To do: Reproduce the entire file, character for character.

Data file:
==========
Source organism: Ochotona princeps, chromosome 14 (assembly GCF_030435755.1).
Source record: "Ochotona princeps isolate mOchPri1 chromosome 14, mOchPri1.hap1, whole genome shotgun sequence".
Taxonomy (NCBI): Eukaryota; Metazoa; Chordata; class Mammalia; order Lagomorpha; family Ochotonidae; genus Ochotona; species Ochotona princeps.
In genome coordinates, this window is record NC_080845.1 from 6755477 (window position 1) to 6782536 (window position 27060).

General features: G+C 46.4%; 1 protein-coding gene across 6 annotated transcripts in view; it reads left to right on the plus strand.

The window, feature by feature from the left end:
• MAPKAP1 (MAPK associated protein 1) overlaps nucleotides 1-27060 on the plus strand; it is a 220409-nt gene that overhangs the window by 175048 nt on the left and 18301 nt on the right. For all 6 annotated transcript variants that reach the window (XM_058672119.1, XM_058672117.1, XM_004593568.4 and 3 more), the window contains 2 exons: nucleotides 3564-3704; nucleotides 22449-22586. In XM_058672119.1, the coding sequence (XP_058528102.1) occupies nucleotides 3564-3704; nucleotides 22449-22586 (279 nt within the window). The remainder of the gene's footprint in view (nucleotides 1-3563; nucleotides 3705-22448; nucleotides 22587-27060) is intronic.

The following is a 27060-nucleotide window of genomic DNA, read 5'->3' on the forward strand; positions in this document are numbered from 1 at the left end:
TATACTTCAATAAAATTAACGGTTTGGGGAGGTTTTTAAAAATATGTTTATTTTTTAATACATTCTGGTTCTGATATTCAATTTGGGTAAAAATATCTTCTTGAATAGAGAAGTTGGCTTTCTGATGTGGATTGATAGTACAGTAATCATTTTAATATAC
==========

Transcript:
Source organism: Ochotona princeps, chromosome 14 (assembly GCF_030435755.1).
Source record: "Ochotona princeps isolate mOchPri1 chromosome 14, mOchPri1.hap1, whole genome shotgun sequence".
Taxonomy (NCBI): Eukaryota; Metazoa; Chordata; class Mammalia; order Lagomorpha; family Ochotonidae; genus Ochotona; species Ochotona princeps.
In genome coordinates, this window is record NC_080845.1 from 6755477 (window position 1) to 6782536 (window position 27060).

General features: G+C 46.4%; 1 protein-coding gene across 6 annotated transcripts in view; it reads left to right on the plus strand.

The window, feature by feature from the left end:
• MAPKAP1 (MAPK associated protein 1) overlaps nucleotides 1-27060 on the plus strand; it is a 220409-nt gene that overhangs the window by 175048 nt on the left and 18301 nt on the right. For all 6 annotated transcript variants that reach the window (XM_058672119.1, XM_058672117.1, XM_004593568.4 and 3 more), the window contains 2 exons: nucleotides 3564-3704; nucleotides 22449-22586. In XM_058672119.1, the coding sequence (XP_058528102.1) occupies nucleotides 3564-3704; nucleotides 22449-22586 (279 nt within the window). The remainder of the gene's footprint in view (nucleotides 1-3563; nucleotides 3705-22448; nucleotides 22587-27060) is intronic.

The following is a 27060-nucleotide window of genomic DNA, read 5'->3' on the forward strand; positions in this document are numbered from 1 at the left end:
TATACTTCAATAAAATTAACGGTTTGGGGAGGTTTTTAAAAATATGTTTATTTTTTAATACATTCTGGTTCTGATATTCAATTTGGGTAAAAATATCTTCTTGAATAGAGAAGTTGGCTTTCTGATGTGGATTGATAGTACAGTAATCATTTTAATATAC